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Depression Research and Treatment
Volume 2018, Article ID 1659089, 9 pages
Research Article

Prevalence of Antenatal Depression and Associated Factors among Pregnant Women Attending Antenatal Care at Dubti Hospital: A Case of Pastoralist Region in Northeast Ethiopia

1Department of Public Health, College of Health Science, Debre Markos University, Debre Markos, Ethiopia
2Department of Nursing, College of Health Science, Debre Markos University, Debre Markos, Ethiopia
3Department of Public Health, Faculty of Health Sciences, Woldia University, Amhara, Ethiopia

Correspondence should be addressed to Yihalem Abebe Belay; moc.liamg@oh0002hiy

Received 1 July 2018; Revised 25 August 2018; Accepted 18 September 2018; Published 2 October 2018

Academic Editor: Janusz K. Rybakowski

Copyright © 2018 Yihalem Abebe Belay et al. This is an open access article distributed under the Creative Commons Attribution License, which permits unrestricted use, distribution, and reproduction in any medium, provided the original work is properly cited.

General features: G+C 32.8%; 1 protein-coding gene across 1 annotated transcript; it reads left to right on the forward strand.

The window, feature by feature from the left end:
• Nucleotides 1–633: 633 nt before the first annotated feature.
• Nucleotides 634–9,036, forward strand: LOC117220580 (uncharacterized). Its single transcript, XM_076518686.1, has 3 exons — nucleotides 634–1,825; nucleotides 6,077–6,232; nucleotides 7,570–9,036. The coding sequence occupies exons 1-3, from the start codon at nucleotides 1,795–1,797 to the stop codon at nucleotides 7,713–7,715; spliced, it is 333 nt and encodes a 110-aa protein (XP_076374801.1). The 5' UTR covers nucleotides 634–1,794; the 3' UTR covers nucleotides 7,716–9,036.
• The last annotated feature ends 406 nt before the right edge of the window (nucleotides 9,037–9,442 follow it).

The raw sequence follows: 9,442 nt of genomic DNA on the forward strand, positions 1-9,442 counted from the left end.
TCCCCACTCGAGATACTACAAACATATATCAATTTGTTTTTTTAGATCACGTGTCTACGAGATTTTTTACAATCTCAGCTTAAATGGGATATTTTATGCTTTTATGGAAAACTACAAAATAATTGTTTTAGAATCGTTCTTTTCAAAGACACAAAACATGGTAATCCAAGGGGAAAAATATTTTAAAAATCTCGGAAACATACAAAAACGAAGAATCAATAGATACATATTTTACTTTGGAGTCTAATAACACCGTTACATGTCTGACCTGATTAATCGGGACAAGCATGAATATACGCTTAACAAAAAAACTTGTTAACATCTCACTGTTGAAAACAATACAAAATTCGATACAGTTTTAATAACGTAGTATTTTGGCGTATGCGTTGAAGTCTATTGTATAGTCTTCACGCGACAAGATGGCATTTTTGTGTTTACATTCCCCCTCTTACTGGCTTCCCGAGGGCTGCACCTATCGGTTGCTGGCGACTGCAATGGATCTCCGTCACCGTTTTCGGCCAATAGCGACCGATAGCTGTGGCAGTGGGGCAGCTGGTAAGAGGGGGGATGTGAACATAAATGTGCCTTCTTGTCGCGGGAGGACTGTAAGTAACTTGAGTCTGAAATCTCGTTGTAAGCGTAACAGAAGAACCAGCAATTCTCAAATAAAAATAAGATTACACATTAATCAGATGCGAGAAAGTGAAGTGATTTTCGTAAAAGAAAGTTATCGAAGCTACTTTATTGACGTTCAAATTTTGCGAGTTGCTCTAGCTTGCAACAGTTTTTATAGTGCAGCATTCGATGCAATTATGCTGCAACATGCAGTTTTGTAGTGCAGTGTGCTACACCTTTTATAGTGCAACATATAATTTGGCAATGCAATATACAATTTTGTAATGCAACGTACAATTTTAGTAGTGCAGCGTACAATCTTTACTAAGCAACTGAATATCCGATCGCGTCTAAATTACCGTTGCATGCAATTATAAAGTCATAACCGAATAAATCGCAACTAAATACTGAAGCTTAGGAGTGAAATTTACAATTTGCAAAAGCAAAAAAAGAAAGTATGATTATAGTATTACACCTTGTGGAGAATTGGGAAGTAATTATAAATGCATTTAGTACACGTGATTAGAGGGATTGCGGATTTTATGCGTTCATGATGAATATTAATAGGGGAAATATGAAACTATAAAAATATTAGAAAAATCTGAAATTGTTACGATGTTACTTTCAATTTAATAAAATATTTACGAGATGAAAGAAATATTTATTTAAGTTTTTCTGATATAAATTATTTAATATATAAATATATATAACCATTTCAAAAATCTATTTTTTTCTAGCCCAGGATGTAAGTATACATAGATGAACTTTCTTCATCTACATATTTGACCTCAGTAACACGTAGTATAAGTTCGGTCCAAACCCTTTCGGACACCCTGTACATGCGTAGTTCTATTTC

Background. Globally, depression affects an estimated 10 % to 20% of women during pregnancy. There is limited evidence on antenatal depression in Northeast Ethiopia. This study aimed to assess prevalence of antenatal depression and associated factors among Dubti Hospital Antenatal care attendants. Methods. Institution based cross-sectional study was conducted among 363 Antenatal care attendants at Dubti Hospital from March 07 to May 07, 2016. Beck’s Depression Inventory tool was used to collect data. Data were entered into Epi-Data 3.1 and analyzed using SPSS 20. Bivariable and multivariable logistic regression analyses were fitted. Variables having value < 0.05 were considered as statistically significant. Results. A total of 357 pregnant women were interviewed. The prevalence of antenatal depression was 17.9% [95% CI (14.0, 22.0%). Pregnancy planning [AOR: 0.04; 95% CI (0.014, 0.114), social support [AOR: 0.21; 95% CI (0.07, 0.66), and marital conflict [AOR: 6.45; 95% CI (2.1, 17.9)] were significantly associated with antenatal depression. Conclusions. Nearly one in five pregnant women had depression. Marital conflict, pregnancy planning, and social support were significant predictors of antenatal depression. Dubti Hospital should strengthen its effort on prevention of unplanned pregnancy. Healthcare workers in antenatal care unit have to deal with marital conflict and social support as part of their routine investigation to avoid complications through early detection of antenatal depression.